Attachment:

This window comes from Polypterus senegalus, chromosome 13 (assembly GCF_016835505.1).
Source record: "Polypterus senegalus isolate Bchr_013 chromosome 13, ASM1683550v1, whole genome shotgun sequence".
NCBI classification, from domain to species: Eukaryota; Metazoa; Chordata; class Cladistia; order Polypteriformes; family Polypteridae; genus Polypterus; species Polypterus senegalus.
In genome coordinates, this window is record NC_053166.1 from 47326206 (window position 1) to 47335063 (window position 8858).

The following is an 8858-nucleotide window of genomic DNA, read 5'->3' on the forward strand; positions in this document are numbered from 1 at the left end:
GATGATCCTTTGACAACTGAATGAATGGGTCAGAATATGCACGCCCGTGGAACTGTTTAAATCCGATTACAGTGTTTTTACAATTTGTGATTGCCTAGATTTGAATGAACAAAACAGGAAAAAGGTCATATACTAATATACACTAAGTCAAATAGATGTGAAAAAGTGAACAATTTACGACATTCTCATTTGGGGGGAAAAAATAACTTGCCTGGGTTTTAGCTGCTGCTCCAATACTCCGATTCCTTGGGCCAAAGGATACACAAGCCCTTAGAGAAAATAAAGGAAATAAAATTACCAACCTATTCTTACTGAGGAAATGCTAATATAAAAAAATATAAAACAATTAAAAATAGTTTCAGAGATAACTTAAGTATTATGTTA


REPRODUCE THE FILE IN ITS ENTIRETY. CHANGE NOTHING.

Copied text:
This window comes from Polypterus senegalus, chromosome 13 (assembly GCF_016835505.1).
Source record: "Polypterus senegalus isolate Bchr_013 chromosome 13, ASM1683550v1, whole genome shotgun sequence".
NCBI classification, from domain to species: Eukaryota; Metazoa; Chordata; class Cladistia; order Polypteriformes; family Polypteridae; genus Polypterus; species Polypterus senegalus.
In genome coordinates, this window is record NC_053166.1 from 47326206 (window position 1) to 47335063 (window position 8858).

The following is an 8858-nucleotide window of genomic DNA, read 5'->3' on the forward strand; positions in this document are numbered from 1 at the left end:
GATGATCCTTTGACAACTGAATGAATGGGTCAGAATATGCACGCCCGTGGAACTGTTTAAATCCGATTACAGTGTTTTTACAATTTGTGATTGCCTAGATTTGAATGAACAAAACAGGAAAAAGGTCATATACTAATATACACTAAGTCAAATAGATGTGAAAAAGTGAACAATTTACGACATTCTCATTTGGGGGGAAAAAATAACTTGCCTGGGTTTTAGCTGCTGCTCCAATACTCCGATTCCTTGGGCCAAAGGATACACAAGCCCTTAGAGAAAATAAAGGAAATAAAATTACCAACCTATTCTTACTGAGGAAATGCTAATATAAAAAAATATAAAACAATTAAAAATAGTTTCAGAGATAACTTAAGTATTATGTTA